• Turning right across oncoming traffic.

  • Loss of control due to speed or mishandling.

The current maximum sentence that can be imposed by the court for the most severe cases of causing death by dangerous driving and causing death by careless driving whilst under the Influence of drink or drugs is 14 years' imprisonment, which would ordinarily only apply on conviction following a not guilty plea and trial, as discount for an early guilty plea can reduce the sentence by up to one third. When a custodial sentence is passed the person will then ordinarily only serve around half of that period in custody and the remainder on licence in the community. In real terms, this means that currently, even for the most serious of cases, with an early guilty plea a person may spend a maximum of around 5 years in prison.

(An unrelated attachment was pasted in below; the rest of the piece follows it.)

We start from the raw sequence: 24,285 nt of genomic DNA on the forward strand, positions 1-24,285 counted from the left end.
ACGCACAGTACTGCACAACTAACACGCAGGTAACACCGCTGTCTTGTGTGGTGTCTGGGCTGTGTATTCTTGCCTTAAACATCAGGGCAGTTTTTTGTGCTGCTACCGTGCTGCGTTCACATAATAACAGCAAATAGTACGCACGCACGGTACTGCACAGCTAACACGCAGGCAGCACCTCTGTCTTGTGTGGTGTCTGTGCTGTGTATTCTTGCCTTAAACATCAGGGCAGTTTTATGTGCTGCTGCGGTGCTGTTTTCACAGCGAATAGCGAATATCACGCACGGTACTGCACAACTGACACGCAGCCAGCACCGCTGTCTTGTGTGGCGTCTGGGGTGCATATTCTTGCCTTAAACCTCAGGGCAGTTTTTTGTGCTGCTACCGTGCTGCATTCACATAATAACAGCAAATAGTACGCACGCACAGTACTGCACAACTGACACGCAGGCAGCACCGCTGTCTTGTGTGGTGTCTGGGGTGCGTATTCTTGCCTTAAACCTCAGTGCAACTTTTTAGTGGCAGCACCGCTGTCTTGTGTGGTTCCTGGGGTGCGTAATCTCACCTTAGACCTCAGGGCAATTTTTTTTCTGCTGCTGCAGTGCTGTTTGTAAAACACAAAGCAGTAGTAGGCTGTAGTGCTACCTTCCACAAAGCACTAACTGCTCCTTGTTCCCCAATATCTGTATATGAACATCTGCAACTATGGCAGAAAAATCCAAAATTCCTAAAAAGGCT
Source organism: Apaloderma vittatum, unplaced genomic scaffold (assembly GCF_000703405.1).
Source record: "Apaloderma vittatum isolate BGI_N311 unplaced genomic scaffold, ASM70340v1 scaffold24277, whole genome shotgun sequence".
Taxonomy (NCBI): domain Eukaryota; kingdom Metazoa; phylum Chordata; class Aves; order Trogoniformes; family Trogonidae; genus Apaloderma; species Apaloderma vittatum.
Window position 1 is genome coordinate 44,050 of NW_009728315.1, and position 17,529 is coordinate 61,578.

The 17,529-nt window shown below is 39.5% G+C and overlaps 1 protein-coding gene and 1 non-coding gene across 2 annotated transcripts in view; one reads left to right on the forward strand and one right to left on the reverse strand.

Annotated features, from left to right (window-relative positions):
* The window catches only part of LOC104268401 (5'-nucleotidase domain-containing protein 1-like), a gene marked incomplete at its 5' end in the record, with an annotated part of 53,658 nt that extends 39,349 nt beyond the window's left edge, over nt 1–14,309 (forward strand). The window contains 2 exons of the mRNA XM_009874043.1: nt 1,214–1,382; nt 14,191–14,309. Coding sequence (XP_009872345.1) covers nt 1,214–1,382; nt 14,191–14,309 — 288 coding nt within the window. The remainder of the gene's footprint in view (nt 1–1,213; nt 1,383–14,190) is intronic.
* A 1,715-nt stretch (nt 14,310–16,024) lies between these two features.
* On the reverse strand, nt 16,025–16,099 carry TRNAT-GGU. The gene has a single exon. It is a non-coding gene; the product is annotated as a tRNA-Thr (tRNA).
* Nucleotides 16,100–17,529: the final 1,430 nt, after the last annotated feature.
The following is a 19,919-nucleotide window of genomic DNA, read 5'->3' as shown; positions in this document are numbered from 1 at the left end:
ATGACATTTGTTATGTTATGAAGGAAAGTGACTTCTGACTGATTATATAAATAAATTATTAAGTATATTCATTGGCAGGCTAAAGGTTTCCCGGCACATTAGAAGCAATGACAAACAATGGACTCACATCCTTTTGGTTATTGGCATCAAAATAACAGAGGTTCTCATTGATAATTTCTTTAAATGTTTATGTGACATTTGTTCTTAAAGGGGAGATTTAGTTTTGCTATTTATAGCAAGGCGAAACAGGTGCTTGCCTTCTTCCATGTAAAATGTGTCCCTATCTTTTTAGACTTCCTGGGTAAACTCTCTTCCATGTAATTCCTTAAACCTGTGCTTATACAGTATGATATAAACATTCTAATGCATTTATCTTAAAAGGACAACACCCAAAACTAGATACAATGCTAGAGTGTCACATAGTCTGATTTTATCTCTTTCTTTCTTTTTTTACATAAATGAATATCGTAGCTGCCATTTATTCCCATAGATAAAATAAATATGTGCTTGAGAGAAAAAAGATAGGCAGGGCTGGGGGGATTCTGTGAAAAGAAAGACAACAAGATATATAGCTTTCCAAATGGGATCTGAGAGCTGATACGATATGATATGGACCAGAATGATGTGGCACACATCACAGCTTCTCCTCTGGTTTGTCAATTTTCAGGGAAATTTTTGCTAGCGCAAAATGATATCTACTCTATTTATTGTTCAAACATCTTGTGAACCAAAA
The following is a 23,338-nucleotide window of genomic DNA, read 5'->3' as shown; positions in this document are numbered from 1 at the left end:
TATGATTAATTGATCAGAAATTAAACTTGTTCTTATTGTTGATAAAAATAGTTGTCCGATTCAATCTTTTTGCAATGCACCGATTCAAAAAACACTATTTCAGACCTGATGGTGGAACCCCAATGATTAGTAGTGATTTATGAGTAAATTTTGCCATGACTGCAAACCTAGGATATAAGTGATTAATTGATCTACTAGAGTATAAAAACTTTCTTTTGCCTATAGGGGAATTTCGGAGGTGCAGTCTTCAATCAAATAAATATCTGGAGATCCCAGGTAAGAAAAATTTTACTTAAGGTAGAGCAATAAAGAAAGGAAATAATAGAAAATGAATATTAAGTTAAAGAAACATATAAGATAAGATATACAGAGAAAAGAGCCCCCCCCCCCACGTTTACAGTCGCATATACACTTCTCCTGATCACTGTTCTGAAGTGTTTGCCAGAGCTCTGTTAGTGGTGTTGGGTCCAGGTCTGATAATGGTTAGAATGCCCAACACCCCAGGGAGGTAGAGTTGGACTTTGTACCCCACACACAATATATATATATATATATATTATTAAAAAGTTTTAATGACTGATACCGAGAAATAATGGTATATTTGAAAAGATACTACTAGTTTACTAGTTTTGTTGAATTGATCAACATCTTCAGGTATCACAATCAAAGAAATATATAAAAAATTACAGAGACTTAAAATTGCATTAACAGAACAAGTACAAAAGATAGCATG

70% of those who responded to the consultation agreed with the suggestion that the maximum sentence for these offences should be increased to life.

What impact will this have?

It is likely the new maximum sentence will be reserved for the most serious of cases. That being said, recent sentencing decisions have taken a hard line on, for example, those who use mobile telephones whilst driving. In theory therefore, a driver who happens to be involved in a fatal collision as a result of using a mobile telephone could now face life imprisonment.  

What does life mean?

Life imprisonment does not mean that the person will be incarcerated for the rest of their life, but they will remain under the provisions of the sentence for the rest of their life. When passing a life sentence, the court will place a tariff, or minimum term that the person will spend in custody before they can be considered for release on  licence back into the community. The sentence however remains in place for the rest of their life and they can be recalled to prison if they beach the terms or conditions of their release.

This will also mean that the court will have the power to impose longer minimum terms on those convicted of the most serious fatal driving offences.

New offence of causing serious injury by careless driving